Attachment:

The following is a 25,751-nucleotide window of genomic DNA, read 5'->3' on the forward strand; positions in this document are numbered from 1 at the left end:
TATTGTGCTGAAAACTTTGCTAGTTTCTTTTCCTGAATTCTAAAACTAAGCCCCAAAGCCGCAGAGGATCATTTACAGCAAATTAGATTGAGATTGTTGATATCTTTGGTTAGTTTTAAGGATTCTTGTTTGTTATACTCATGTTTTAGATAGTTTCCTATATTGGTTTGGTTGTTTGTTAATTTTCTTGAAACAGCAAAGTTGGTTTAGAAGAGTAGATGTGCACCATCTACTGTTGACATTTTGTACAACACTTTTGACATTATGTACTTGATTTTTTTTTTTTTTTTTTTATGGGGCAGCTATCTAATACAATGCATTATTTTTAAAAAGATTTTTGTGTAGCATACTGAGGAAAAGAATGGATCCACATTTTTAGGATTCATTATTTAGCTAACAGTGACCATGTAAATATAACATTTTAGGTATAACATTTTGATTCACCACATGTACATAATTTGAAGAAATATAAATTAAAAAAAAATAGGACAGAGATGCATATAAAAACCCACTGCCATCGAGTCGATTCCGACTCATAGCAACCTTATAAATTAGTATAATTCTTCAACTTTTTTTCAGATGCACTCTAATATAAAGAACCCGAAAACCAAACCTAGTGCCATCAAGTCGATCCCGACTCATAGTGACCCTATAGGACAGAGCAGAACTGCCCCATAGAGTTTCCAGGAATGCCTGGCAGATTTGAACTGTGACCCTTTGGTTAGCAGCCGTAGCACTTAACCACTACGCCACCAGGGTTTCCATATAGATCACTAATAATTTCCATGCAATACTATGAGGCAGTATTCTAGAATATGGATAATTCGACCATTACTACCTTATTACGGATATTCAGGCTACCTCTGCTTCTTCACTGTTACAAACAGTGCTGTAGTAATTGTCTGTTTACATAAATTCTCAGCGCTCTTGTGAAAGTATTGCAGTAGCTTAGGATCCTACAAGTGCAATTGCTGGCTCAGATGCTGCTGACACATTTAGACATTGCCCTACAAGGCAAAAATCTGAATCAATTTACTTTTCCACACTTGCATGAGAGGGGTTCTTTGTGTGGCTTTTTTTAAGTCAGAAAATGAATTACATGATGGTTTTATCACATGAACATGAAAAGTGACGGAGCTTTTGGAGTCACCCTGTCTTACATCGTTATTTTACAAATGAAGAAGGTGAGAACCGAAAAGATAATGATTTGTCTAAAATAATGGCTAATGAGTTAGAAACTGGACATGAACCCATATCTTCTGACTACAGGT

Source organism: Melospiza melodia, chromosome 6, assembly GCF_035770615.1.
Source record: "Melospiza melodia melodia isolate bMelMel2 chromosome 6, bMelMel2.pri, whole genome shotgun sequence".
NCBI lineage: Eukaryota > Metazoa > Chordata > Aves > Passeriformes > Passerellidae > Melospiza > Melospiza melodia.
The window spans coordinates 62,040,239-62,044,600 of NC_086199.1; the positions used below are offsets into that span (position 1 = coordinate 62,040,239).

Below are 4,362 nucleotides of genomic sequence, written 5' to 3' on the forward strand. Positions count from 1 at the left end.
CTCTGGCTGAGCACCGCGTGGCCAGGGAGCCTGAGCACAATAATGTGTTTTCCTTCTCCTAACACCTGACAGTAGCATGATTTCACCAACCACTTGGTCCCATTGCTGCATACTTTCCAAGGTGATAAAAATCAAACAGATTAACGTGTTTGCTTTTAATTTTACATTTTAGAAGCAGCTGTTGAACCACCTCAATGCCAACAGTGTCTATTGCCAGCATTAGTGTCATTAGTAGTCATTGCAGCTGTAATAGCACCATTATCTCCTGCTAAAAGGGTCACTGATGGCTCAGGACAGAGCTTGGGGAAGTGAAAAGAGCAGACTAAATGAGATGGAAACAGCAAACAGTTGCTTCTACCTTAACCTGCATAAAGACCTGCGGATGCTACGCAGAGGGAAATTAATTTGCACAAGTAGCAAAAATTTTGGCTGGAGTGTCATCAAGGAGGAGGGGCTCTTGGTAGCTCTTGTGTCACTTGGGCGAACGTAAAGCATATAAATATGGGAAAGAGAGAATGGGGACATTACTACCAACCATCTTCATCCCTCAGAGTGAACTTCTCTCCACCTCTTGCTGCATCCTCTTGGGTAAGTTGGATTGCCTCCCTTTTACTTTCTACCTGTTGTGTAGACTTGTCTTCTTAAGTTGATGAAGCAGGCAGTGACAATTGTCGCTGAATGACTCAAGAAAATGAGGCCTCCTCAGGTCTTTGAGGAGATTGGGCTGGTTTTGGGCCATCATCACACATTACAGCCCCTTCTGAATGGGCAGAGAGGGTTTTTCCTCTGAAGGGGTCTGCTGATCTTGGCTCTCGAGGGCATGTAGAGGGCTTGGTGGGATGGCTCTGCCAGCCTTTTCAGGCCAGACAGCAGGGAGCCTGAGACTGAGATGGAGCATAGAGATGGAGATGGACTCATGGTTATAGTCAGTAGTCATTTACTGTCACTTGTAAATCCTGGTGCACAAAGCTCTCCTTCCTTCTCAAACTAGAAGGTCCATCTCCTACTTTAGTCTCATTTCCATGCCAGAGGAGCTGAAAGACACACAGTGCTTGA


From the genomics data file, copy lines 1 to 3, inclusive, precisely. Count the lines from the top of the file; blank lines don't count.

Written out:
The following is a 25,751-nucleotide window of genomic DNA, read 5'->3' on the forward strand; positions in this document are numbered from 1 at the left end:
TATTGTGCTGAAAACTTTGCTAGTTTCTTTTCCTGAATTCTAAAACTAAGCCCCAAAGCCGCAGAGGATCATTTACAGCAAATTAGATTGAGATTGTTGATATCTTTGGTTAGTTTTAAGGATTCTTGTTTGTTATACTCATGTTTTAGATAGTTTCCTATATTGGTTTGGTTGTTTGTTAATTTTCTTGAAACAGCAAAGTTGGTTTAGAAGAGTAGATGTGCACCATCTACTGTTGACATTTTGTACAACACTTTTGACATTATGTACTTGATTTTTTTTTTTTTTTTTTTATGGGGCAGCTATCTAATACAATGCATTATTTTTAAAAAGATTTTTGTGTAGCATACTGAGGAAAAGAATGGATCCACATTTTTAGGATTCATTATTTAGCTAACAGTGACCATGTAAATATAACATTTTAGGTATAACATTTTGATTCACCACATGTACATAATTTGAAGAAATATAAATTAAAAAAAAATAGGACAGAGATGCATATAAAAACCCACTGCCATCGAGTCGATTCCGACTCATAGCAACCTTATAAATTAGTATAATTCTTCAACTTTTTTTCAGATGCACTCTAATATAAAGAACCCGAAAACCAAACCTAGTGCCATCAAGTCGATCCCGACTCATAGTGACCCTATAGGACAGAGCAGAACTGCCCCATAGAGTTTCCAGGAATGCCTGGCAGATTTGAACTGTGACCCTTTGGTTAGCAGCCGTAGCACTTAACCACTACGCCACCAGGGTTTCCATATAGATCACTAATAATTTCCATGCAATACTATGAGGCAGTATTCTAGAATATGGATAATTCGACCATTACTACCTTATTACGGATATTCAGGCTACCTCTGCTTCTTCACTGTTACAAACAGTGCTGTAGTAATTGTCTGTTTACATAAATTCTCAGCGCTCTTGTGAAAGTATTGCAGTAGCTTAGGATCCTACAAGTGCAATTGCTGGCTCAGATGCTGCTGACACATTTAGACATTGCCCTACAAGGCAAAAATCTGAATCAATTTACTTTTCCACACTTGCATGAGAGGGGTTCTTTGTGTGGCTTTTTTTAAGTCAGAAAATGAATTACATGATGGTTTTATCACATGAACATGAAAAGTGACGGAGCTTTTGGAGTCACCCTGTCTTACATCGTTATTTTACAAATGAAGAAGGTGAGAACCGAAAAGATAATGATTTGTCTAAAATAATGGCTAATGAGTTAGAAACTGGACATGAACCCATATCTTCTGACTACAGGT

Source organism: Melospiza melodia, chromosome 6, assembly GCF_035770615.1.